Coast Guard leader retires after 31 years

July 31, 2003|by CANDICE BOSELY

Capt. Jim Decker had one last order to give.

After a formal change-of-command ceremony Wednesday morning at the U.S. Coast Guard facility outside Martinsburg, the hundreds of people in attendance sat apprehensively in their chairs, apparently unsure whether it would be appropriate to leave or to speak.

Decker stood before them, raised his hands and his voice and said with a smile, "You can get up."

Everyone did.

After 31 years in the Coast Guard, including four at the academy, Decker, 49, had joined the ranks of the retired. He's not quite ready to trade in his work ethic for golf clubs though, and has already started a new job with MZM Inc., a private information technology company in Washington, D.C.

With an "Aye, aye, sir" at the ceremony, Capt. Kenneth Savoie officially took over the post of commanding officer at the Coast Guard's Operations Systems Center off W.Va. 9.


Decker shared some stories of his years on the sea - like the time he seized 54 tons of marijuana, the second largest bust in Coast Guard history.

He recalled the time 516 Haitians were found crammed on a 70-foot wooden boat. It took eight hours just to transfer them to a Coast Guard ship, Decker said.

In another instance, with help from an Air Force plane, an anti-submarine aircraft, some PanAm airliners and a nearby fishing boat, Decker coordinated the rescue of four fisherman during a sleet- and snow-filled day off the New England coast.

Tense moments in his career came when a boat loaded with oil caught fire near Key West, Fla. After rescuing the crew, Decker and his shipmates fought the blaze for more than seven hours, possibly averting an ecological disaster.

And then there was the incident aboard a Russian trawler. After finding protected species of fish on board, Decker and his crew were told to find out how many had been caught, which would help determine whether the ship should be seized or whether a fine would be imposed instead. Decker was lowered head-first into what was, at the time, a turned-off fish grinder.

Someone turned it on. "Yeah, that was a tense moment," he told the audience.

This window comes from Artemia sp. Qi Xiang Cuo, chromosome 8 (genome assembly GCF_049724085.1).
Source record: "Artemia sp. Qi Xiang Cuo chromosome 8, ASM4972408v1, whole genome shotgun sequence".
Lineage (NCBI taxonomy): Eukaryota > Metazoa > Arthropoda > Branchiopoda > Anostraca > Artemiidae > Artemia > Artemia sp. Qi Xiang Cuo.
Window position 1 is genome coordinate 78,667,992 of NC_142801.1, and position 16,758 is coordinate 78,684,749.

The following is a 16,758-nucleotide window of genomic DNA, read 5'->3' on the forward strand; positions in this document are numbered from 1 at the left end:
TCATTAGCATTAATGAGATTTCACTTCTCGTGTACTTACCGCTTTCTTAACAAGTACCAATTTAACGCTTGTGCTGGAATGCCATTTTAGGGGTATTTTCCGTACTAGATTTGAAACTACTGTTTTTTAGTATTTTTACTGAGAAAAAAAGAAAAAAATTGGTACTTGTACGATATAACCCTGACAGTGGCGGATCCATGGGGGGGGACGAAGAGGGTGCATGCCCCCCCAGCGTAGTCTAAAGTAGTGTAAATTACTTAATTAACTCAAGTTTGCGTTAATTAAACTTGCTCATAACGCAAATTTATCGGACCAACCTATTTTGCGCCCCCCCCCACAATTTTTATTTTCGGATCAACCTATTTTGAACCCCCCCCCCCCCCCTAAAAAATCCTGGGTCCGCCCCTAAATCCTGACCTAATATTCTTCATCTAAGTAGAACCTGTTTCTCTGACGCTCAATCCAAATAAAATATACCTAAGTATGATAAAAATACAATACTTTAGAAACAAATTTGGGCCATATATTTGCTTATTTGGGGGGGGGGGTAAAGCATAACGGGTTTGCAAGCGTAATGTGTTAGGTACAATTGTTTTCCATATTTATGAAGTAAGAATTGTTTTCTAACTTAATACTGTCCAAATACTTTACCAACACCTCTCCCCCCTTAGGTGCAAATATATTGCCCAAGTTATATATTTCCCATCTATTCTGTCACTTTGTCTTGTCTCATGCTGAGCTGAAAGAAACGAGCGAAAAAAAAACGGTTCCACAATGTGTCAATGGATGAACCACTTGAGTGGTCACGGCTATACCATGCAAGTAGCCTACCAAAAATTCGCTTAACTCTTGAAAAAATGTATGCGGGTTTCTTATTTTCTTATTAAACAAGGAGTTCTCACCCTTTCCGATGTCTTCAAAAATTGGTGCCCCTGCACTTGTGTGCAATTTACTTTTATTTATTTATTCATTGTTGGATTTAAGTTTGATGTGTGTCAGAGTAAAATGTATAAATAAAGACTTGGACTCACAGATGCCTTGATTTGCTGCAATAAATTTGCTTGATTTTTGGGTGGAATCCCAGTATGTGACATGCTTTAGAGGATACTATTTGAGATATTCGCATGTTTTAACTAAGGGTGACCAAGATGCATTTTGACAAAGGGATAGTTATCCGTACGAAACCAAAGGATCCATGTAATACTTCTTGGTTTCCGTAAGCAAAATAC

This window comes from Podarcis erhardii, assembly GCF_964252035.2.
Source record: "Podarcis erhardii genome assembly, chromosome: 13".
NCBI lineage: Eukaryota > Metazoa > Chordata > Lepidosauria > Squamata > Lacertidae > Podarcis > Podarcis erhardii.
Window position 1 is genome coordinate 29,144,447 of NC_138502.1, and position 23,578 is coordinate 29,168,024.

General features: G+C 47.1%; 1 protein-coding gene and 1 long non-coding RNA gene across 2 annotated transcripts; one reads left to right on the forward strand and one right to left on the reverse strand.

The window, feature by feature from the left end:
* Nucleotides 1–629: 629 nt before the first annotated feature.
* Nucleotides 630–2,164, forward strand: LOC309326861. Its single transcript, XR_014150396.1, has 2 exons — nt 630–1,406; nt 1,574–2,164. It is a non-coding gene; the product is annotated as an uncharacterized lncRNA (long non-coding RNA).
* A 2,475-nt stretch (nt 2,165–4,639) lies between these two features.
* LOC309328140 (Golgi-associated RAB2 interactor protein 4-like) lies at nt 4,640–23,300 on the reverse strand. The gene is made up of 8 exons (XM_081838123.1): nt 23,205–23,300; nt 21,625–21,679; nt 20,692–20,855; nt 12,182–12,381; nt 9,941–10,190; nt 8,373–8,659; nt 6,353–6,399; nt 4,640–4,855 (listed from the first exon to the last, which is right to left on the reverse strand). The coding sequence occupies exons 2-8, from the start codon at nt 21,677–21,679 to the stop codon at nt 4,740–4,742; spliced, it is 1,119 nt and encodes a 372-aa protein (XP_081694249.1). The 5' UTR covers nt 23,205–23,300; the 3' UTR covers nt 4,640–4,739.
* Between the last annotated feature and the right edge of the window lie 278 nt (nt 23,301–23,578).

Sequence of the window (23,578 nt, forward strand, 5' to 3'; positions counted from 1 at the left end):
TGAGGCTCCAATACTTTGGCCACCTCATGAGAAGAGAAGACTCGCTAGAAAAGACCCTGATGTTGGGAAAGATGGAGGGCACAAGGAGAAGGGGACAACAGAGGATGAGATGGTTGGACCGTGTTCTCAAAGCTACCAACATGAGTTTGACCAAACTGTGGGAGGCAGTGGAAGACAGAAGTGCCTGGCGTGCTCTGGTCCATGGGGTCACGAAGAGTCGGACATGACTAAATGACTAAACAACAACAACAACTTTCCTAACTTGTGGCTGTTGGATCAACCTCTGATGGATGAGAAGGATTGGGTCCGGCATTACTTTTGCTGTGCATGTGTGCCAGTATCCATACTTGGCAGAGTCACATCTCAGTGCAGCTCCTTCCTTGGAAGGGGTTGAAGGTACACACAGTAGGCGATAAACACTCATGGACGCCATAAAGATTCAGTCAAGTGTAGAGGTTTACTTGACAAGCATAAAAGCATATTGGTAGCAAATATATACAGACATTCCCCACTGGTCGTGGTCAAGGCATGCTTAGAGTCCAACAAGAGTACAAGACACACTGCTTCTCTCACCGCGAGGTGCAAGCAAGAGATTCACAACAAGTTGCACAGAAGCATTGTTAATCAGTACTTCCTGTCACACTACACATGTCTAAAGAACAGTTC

In the end, the Russians were fined $2 million and Decker returned to his wife, Vicki, and two children, Jim and Lauri, with all of his fingers intact.

During the change-of-command ceremony, Decker and Savoie (pronounced Suh-Voy) "inspected the company," which meant they walked around and looked closely at the dozen or so uniformed men and women standing to one side of the auditorium.

Later Decker read his official orders: "Detach from all duties on 31 July 2003 and proceed to your home of selection in connection with retirement."

Savoie then ceremoniously relieved Decker of his duty.

As he did with his Coast Guard job, Decker said he will continue to live in his Virginia home and commute to work.

Savoie, meanwhile, told the crowd that as he finished his graduate studies at George Washington University, he happened upon a magazine that mentioned the Coast Guard facility in Martinsburg. Like others, he said he wondered why such a center would open in West Virginia.

Since then, Savoie said he has come to realize that while the fate of the free world may not rest on what goes on in Martinsburg, a lot happens in "these cow pastures."

Classified as a government-owned but contractor-operated facility, 82 percent of the center's employees are contractors, 9 percent are federal civilian employees and 9 percent are members of the military.

One of the many duties of those at the center is staffing the 24-hour National Vessel Movement Center, or NVMC.

Started after 9/11, the NVMC keeps track of all ships that weigh 300 gross tons or more. Ships must report 96 hours in advance if they plan to enter any of the United States' 361 ports.

On an average day, 600 to 700 reports come in, including updates. Along with destination, a ship must report its crew and cargo.

Before 9/11, such data was reported to pertinent port captains. Then, ships only had to give 24 hours notice that they planned to enter a U.S. port.

The Coast Guard center opened in 1991. Decker took command on July 16, 1999.

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